HONOR’s launch of the HONOR 90 Series introduces an enchanting array of smart, AI-intelligent devices that come boasting a vibe ready to be shared…
Ventureburn has its own podcast, Venturepod.
Available on Spotify, Apple Podcasts, Amazon Music, Castbox, Pocket Casts, RadioPublic, Anchor and Stitcher (Google Podcasts and Overcast coming soon) you’ll now be able to listen to insightful conversations with startup founders, entrepreneurs, VCs and others who are involved in Africa’s rapidly evolving startup landscape.
Our first episode is a conversation with Wiza Jalakasi, VP, Global DevRel at Chipper Cash about the state of the African startup landscape and how Chipper Cash came to be.
Read an excerpt from the interview below and listen to the full interview on any of the above platforms.
(Text edited for clarity)
Brendon Petersen (BP): Wiza, thank you so much for joining me on the inaugural episode of the new podcast we have at Ventureburn. We’ve obviously spoken before, full disclosure for everyone listening, I MC’d your launch when you launched in South Africa. That really drove my excitement for startups across the country and the continent and what you guys are doing (at Chipper Cash) is phenomenal. So I’m really glad that you’ve made the time because I know you are super busy. Thank you so much for joining us.
I think there’s a lot we have to chat about because a lot has happened since the last time we spoke.
Wiza Jalakasi (WJ): No man Brendon, thank you so much. It’s a pleasure and an honor to be here, especially for the inaugural episode. I do remember the South Africa launch event. It was quite interesting to just chat through some of the perspectives about what’s happening. In so many ways South Africa feels very much like the rest of the continent, but in some ways, it does not, and it’s pretty interesting to experience how those nuances are teased out from a practical perspective, especially through the fintech lens. It’s a market I’m really, really excited about and excited to be sharing more about Chipper, our vision, and what we think we’ll be able to do extremely well here as well as in the rest of the continent.
BP: Let’s do a little bit of a background dive before we dive into this whole conversation. You’re Chipper Cash right now, for the people who don’t know who Chipper Cash is, the simple way to put it is you’re a fintech company. I remember when you guys told me that you had gotten funding from the Jeff Bezos expedition fund, because my immediate response was “oh, my former boss”. I used to be part of Amazon’s Global launch team, so I’m well-versed with things to do with that man. I don’t say that in a derogatory way.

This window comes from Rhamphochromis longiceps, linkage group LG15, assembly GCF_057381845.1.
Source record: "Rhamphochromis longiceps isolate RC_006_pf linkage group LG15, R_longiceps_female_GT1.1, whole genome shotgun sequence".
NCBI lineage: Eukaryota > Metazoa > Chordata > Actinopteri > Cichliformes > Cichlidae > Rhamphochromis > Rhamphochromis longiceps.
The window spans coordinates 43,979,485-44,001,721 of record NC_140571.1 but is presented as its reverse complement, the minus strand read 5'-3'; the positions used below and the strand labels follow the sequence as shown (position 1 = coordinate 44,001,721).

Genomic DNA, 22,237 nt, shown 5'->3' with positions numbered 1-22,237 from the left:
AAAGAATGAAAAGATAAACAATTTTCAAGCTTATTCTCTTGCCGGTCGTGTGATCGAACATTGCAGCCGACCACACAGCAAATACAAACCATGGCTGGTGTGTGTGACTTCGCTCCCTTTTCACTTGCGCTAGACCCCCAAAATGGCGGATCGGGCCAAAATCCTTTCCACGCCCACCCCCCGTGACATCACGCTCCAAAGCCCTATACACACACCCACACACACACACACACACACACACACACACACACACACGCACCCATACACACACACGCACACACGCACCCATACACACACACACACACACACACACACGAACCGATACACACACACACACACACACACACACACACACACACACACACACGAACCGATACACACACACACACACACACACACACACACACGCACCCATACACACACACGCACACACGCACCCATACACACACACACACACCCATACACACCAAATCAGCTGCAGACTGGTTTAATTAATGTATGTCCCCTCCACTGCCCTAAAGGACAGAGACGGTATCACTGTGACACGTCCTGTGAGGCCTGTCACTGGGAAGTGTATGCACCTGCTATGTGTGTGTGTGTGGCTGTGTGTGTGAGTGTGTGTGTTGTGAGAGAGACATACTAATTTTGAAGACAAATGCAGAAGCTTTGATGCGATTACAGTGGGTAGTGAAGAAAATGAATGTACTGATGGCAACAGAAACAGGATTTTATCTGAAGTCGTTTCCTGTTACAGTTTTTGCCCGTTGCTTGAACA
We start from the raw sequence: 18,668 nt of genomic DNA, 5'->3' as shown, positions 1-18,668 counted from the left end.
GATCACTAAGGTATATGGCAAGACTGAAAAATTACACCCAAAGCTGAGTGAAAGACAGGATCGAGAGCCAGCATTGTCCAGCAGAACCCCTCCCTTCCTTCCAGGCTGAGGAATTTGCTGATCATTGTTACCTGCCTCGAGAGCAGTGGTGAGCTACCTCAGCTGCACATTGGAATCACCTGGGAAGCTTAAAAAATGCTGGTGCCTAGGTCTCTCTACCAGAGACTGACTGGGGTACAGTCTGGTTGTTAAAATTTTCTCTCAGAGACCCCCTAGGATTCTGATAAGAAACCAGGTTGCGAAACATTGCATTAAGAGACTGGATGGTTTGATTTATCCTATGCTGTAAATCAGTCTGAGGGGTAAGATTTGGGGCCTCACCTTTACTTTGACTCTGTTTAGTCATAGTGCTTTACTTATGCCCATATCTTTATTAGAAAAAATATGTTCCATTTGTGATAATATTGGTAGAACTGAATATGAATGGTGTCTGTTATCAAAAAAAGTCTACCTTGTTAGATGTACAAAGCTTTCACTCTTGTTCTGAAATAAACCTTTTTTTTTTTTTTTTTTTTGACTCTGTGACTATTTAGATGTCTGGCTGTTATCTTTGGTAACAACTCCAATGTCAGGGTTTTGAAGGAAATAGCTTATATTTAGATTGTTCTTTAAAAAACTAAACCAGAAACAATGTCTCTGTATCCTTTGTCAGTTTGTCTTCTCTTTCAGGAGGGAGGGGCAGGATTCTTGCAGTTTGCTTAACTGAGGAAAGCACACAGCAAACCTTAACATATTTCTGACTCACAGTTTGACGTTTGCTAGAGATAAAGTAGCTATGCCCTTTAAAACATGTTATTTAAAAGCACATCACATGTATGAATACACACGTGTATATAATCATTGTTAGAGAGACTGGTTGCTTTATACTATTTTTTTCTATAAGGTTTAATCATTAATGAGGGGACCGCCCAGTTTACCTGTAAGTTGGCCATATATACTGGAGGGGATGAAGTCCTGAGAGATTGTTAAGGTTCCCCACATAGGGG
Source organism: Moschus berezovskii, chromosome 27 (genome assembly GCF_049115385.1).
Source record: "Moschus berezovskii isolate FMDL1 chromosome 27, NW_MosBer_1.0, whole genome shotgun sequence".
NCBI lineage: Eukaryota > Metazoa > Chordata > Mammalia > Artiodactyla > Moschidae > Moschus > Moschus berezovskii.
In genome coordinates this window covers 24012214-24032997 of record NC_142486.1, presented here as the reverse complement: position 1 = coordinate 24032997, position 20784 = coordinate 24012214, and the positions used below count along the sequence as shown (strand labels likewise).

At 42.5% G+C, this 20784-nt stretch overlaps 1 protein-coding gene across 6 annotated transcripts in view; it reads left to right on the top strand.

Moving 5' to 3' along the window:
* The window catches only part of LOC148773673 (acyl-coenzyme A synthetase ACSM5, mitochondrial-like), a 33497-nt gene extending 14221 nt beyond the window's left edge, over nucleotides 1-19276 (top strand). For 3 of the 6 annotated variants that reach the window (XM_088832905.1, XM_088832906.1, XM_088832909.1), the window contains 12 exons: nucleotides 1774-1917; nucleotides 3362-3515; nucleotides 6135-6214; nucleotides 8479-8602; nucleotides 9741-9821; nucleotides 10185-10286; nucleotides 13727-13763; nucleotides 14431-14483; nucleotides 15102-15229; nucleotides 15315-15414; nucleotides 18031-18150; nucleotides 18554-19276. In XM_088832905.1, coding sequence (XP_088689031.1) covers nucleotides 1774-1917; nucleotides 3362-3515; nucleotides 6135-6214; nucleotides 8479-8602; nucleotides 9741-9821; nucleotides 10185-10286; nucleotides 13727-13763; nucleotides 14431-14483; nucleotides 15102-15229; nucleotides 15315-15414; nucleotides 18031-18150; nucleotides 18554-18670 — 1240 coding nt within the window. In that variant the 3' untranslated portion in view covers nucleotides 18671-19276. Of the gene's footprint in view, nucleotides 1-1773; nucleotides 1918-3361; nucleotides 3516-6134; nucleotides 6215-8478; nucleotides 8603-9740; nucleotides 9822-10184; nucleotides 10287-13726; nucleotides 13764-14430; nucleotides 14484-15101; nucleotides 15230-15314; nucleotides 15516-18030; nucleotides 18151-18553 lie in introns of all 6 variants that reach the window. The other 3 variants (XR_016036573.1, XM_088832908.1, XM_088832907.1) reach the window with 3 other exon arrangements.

What is Chipper Cash other than being a fintech company because that’s a very generic way to describe yourselves, I think.
WJ: Yeah, absolutely. Chipper Cash is a gateway to freedom of movement of money.
BP: I think I’m gonna be using that.
WJ: I literally just made up right now.
We’re an app that allows users to move their money to wherever they need it to be and our focus is on intra-Africa cross-border payment corridors. Say for example you are sitting in Uganda and you need to move some money to Nigeria or you need to move some money to Rwanda or you need to move some money to South Africa, Chipper Cash is aiming to be the cheapest, easiest and fastest way for you to do that as a starting point. And then we’re layering all of these additional ancillary financial services on top, such as fractional investing in U.S. stocks, which is pretty new. We just launched that product in Uganda, we’re the first in the market. There we’re also looking at virtual and physical debit cards that are tied to your Chipper Card balance so you can generate new types of cards and fund them in USD or whatever local currency so that when you’re trying out a new eCommerce website, you can put on a card that you can easily dispose of.
Funny anecdote, if you sign up to the New York Times or any of the Dow Jones properties, including the Wall Street Journal, if you sign up with your card, you can’t cancel online. You can sign up with your card online, but you can’t cancel online. You have to like call to cancel your subscription and it’s a US phone number, it takes forever for them to answer. You’ll be put on hold for like 10-15 minutes, so virtual cards have an interesting use case because you can try out services. And if you don’t like the service, you can just cancel the card without affecting all of your other value. There’s like a lot more stuff that we’re getting into. Dabbling over here a little bit in the crypto space for countries where there’s a regulatory framework including South Africa. And then we’re gonna layer on all the various things that people need to do with their money. We’re targeting a young smartphone first audience who are used to getting things pretty much on demand. They don’t like waiting. That’s the type of person that we’re looking to serve.
BP: You’ve just described me and when you mentioned the New York Times, I looked at my iPhone and my iPad because I have a New York Times subscription. Luckily done through Apple, I was able to cancel my New York Times subscription that way, but I do know the pain that you’re talking about because I got friends who have experienced that.